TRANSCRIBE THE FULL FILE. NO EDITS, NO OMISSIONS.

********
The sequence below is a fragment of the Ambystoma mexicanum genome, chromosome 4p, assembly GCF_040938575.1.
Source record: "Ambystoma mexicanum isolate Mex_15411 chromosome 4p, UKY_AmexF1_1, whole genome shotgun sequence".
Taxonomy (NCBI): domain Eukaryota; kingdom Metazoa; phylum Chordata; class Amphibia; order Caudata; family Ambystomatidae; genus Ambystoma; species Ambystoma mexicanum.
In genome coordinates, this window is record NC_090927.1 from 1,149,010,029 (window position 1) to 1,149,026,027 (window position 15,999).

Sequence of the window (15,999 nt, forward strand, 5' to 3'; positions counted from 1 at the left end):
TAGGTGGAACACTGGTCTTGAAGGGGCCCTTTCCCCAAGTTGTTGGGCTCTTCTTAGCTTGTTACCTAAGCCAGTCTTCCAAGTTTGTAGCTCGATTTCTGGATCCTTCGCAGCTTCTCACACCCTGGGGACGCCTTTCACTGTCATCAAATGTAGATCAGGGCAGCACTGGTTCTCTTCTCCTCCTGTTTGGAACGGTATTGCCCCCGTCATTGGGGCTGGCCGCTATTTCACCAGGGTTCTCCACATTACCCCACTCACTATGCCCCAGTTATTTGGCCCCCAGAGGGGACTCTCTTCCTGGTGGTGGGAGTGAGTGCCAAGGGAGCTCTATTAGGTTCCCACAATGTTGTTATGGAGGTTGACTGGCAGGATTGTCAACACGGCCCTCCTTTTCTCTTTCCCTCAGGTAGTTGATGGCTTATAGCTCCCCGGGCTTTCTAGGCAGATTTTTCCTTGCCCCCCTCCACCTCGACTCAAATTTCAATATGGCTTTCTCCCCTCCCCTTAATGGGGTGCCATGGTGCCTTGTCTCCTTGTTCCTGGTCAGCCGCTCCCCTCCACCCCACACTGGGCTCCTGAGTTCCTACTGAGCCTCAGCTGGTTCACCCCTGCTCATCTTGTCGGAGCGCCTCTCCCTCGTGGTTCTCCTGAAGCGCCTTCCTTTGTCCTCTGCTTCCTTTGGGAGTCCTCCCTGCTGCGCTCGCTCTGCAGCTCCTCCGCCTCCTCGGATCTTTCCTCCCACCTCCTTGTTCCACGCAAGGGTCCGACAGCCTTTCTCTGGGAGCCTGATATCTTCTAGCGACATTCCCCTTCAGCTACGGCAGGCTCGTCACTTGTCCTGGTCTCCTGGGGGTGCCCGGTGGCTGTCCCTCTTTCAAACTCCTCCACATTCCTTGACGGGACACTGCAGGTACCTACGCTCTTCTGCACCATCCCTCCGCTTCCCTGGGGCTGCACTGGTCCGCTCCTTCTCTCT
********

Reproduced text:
The sequence below is a fragment of the Ambystoma mexicanum genome, chromosome 4p, assembly GCF_040938575.1.
Source record: "Ambystoma mexicanum isolate Mex_15411 chromosome 4p, UKY_AmexF1_1, whole genome shotgun sequence".
Taxonomy (NCBI): domain Eukaryota; kingdom Metazoa; phylum Chordata; class Amphibia; order Caudata; family Ambystomatidae; genus Ambystoma; species Ambystoma mexicanum.
In genome coordinates, this window is record NC_090927.1 from 1,149,010,029 (window position 1) to 1,149,026,027 (window position 15,999).

Sequence of the window (15,999 nt, forward strand, 5' to 3'; positions counted from 1 at the left end):
TAGGTGGAACACTGGTCTTGAAGGGGCCCTTTCCCCAAGTTGTTGGGCTCTTCTTAGCTTGTTACCTAAGCCAGTCTTCCAAGTTTGTAGCTCGATTTCTGGATCCTTCGCAGCTTCTCACACCCTGGGGACGCCTTTCACTGTCATCAAATGTAGATCAGGGCAGCACTGGTTCTCTTCTCCTCCTGTTTGGAACGGTATTGCCCCCGTCATTGGGGCTGGCCGCTATTTCACCAGGGTTCTCCACATTACCCCACTCACTATGCCCCAGTTATTTGGCCCCCAGAGGGGACTCTCTTCCTGGTGGTGGGAGTGAGTGCCAAGGGAGCTCTATTAGGTTCCCACAATGTTGTTATGGAGGTTGACTGGCAGGATTGTCAACACGGCCCTCCTTTTCTCTTTCCCTCAGGTAGTTGATGGCTTATAGCTCCCCGGGCTTTCTAGGCAGATTTTTCCTTGCCCCCCTCCACCTCGACTCAAATTTCAATATGGCTTTCTCCCCTCCCCTTAATGGGGTGCCATGGTGCCTTGTCTCCTTGTTCCTGGTCAGCCGCTCCCCTCCACCCCACACTGGGCTCCTGAGTTCCTACTGAGCCTCAGCTGGTTCACCCCTGCTCATCTTGTCGGAGCGCCTCTCCCTCGTGGTTCTCCTGAAGCGCCTTCCTTTGTCCTCTGCTTCCTTTGGGAGTCCTCCCTGCTGCGCTCGCTCTGCAGCTCCTCCGCCTCCTCGGATCTTTCCTCCCACCTCCTTGTTCCACGCAAGGGTCCGACAGCCTTTCTCTGGGAGCCTGATATCTTCTAGCGACATTCCCCTTCAGCTACGGCAGGCTCGTCACTTGTCCTGGTCTCCTGGGGGTGCCCGGTGGCTGTCCCTCTTTCAAACTCCTCCACATTCCTTGACGGGACACTGCAGGTACCTACGCTCTTCTGCACCATCCCTCCGCTTCCCTGGGGCTGCACTGGTCCGCTCCTTCTCTCT